Airlines urge review as air passenger duty rises by 8%


Travel Journalist Simon Calder says the 8% APD is "impossible to avoid"

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Air passenger duty (APD) has risen by 8%, as announced by the government in the Autumn Statement last year.

For short-haul flights, the tax has increased from £12 to £13. For long-haul flights of more than 4,000 miles, it has gone up from £85 to £92.

In light of the increase, airlines called on the Treasury to review the impact on "hard working families".

A Treasury minister said the majority of passengers will only pay an extra £1 as a result of the rise.

Also as of 1 April, corporation tax in the UK falls by 1% to 24%.

The changes in APD will also see it extended to private business jets for the first time.

'Tax review'

In a joint statement the bosses of Easyjet, British Airways owner IAG, Ryanair and Virgin Atlantic said the increase would "hit millions of hard-working families and damage the wider economy".

"We urge [Chancellor] George Osborne to make APD the first tax to be examined under the Treasury's new review of the wider impacts of taxation on the economy," they said.

They added that further planned rises in the tax before 2016 would mean a family of four paying £500 in tax to fly economy class to Australia. In 2005, they said, the same family would have paid £80.

Sir Richard Branson, who owns Virgin Atlantic, told the BBC increasing the tax might put some people off visiting the UK.

"Tax is all very well when it's not actually costing the country money and I think it's getting to a stage where it's actually going to cost the country money," he said.

The business group the CBI has also called for a lower rise in APD.

The government defended the rise by saying it had frozen APD last year.

"Most passengers pay only a pound more on their flights as a result of the rise," said Economic Secretary to the Treasury Chloe Smith.

"We have made aviation tax fairer by bringing private business jets in for the first time.

"We were able to take action to freeze APD last year and we have been able to be clear about what will then happen to it this year - I think that does represent a fair deal for passengers and I think it does also represent a fair deal for businesses, who are today enjoying a historically low rate of corporation tax," she said.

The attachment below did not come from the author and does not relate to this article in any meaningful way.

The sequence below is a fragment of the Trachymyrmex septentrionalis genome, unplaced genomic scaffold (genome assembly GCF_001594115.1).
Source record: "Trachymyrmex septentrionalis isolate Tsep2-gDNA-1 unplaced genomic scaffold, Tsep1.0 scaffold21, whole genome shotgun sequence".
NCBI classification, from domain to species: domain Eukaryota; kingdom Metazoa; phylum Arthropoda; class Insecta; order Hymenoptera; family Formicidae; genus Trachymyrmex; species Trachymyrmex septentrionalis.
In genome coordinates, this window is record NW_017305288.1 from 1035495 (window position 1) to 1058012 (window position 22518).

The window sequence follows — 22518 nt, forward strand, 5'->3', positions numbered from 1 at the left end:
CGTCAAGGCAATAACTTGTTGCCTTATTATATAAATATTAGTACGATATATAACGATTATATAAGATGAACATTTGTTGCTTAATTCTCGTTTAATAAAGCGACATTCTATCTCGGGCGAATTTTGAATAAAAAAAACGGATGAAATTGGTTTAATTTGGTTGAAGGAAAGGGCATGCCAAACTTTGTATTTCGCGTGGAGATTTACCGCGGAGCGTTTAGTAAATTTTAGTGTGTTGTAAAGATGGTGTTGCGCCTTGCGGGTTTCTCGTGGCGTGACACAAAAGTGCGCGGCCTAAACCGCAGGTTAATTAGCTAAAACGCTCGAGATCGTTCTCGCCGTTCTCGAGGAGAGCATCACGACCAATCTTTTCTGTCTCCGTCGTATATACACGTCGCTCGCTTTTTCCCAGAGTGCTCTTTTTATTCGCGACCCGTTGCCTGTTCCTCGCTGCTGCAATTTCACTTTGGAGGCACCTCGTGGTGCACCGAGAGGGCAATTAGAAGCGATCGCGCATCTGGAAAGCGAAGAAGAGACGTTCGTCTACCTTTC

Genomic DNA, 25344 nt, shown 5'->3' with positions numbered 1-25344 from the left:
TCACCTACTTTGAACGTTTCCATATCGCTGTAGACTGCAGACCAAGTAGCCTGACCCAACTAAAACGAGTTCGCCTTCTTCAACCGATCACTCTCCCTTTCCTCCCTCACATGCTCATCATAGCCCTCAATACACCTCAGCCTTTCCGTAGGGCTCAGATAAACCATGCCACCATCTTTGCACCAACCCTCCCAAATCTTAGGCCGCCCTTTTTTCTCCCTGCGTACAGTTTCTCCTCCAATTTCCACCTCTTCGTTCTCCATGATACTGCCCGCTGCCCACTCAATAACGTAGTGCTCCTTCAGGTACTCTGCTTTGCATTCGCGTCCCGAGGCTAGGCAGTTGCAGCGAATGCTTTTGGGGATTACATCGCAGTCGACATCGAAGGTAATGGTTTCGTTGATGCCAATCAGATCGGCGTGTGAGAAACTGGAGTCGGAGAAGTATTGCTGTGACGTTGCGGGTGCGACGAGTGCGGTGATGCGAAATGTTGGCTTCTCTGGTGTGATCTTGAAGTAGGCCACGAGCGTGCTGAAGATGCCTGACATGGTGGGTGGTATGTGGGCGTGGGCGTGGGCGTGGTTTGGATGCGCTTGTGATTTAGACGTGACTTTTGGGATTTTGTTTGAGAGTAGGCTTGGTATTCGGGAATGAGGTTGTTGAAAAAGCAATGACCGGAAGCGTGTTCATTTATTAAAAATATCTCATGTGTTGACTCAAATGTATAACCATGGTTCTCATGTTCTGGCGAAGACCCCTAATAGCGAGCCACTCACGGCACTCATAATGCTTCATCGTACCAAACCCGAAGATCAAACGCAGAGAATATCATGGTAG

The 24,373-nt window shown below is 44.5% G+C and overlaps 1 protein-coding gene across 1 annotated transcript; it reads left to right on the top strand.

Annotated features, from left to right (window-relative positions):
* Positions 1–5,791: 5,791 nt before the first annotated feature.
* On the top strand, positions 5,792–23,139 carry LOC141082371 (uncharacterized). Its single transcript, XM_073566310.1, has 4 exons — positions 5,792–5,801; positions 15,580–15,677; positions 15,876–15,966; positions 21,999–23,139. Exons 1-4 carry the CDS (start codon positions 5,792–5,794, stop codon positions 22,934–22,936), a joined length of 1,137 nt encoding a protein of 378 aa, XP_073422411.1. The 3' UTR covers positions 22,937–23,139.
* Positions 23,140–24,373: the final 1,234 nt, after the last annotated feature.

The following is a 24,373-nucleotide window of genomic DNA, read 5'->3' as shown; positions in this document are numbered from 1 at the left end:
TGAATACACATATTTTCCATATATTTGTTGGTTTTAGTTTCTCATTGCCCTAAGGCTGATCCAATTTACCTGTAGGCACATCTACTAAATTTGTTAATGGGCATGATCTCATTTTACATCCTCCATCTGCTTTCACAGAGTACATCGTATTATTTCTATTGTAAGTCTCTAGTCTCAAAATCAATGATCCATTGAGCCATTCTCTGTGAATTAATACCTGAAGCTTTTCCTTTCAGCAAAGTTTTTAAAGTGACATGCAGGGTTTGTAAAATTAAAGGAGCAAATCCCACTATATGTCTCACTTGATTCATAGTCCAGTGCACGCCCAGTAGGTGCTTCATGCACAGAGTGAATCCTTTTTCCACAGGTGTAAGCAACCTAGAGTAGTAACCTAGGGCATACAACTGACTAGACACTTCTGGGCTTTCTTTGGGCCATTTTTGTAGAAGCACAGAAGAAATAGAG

There are four bands of APD. Tax on short-haul flights has gone up from £12 to £13.

Longer flights up to 4,000 miles have seen an increase from £60 to £65, while tax on flights between 4,000 and 6,000 miles has risen from £75 to £81.

APD on flights above 6,000 miles has increased from £85 to £92.

All these figures refer to economy class flights; business class passengers pay more.


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  • rate this

    Comment number 10.

    Remember what that nice Mr Gordon Brown said when he dreamed up this wizard wheeze of a tax ? Oh, it's just a fiver or a tenner, nothing to worry about he claimed at the time.

    Well, it's not just a fiver or a tenner now, it's almost £100 for a long haul flight.

  • rate this

    Comment number 9.

    I'd rather pay the government a real tax than the fake taxes levied by the airlines.

  • rate this

    Comment number 8.

    We are taxed to the hilt in this country. How long before we are taxed on the air we breathe? Does anyone know how much extra revenue the ConLib incompetents will get from all the extra tax we are going to have to pay. There will be no economic recovery if the good people of this country don't have cash in their pockets to spend in the high street or things that generate growth.

  • rate this

    Comment number 7.

    Taxed to the hilt!

  • rate this

    Comment number 6.

    I would not mind if the £1 tax increase on short haul was just that. However some airlines seem to think that the tax levy should be higher during peak times! An airline I fly with regularly likes to add £37 tax during school holidays! This needs regulating.

  • rate this

    Comment number 5.

    Re (1) Adam: Eh? Surely if you're in business class you use up a greater proportion of the plane. There's a decent chunk of metal that has to be transported from A to B, not just you.

  • rate this

    Comment number 4.

    Does anything go down in price in the UK these days? Prescriptions, petrol, taxes go up but I bet wages do not

  • rate this

    Comment number 3.

    Well done government, another nail in the coffin for foreign travel. Airlines don't and never will suffer from these pointless taxes, just us poor sods. Roll on the election and the monster raving loony party !

  • rate this

    Comment number 2.

    Airlines should sort themselves out first before complaining about APD.

    Their own fuel surcharges are often more (and sometimes twice more) than APD yet if you cancel your flight you get the APD back but not the fuel surcharge despite the fact you didn't fly.

    They are exempt from VAT on fuel and all sorts of other taxes and will benefit from the reduction in corporation tax.

  • rate this

    Comment number 1.

    I can't see why there should be separate rate of APD for economy and business class passengers. We all emit the same amount of carbon regardless of what class of travel we use.


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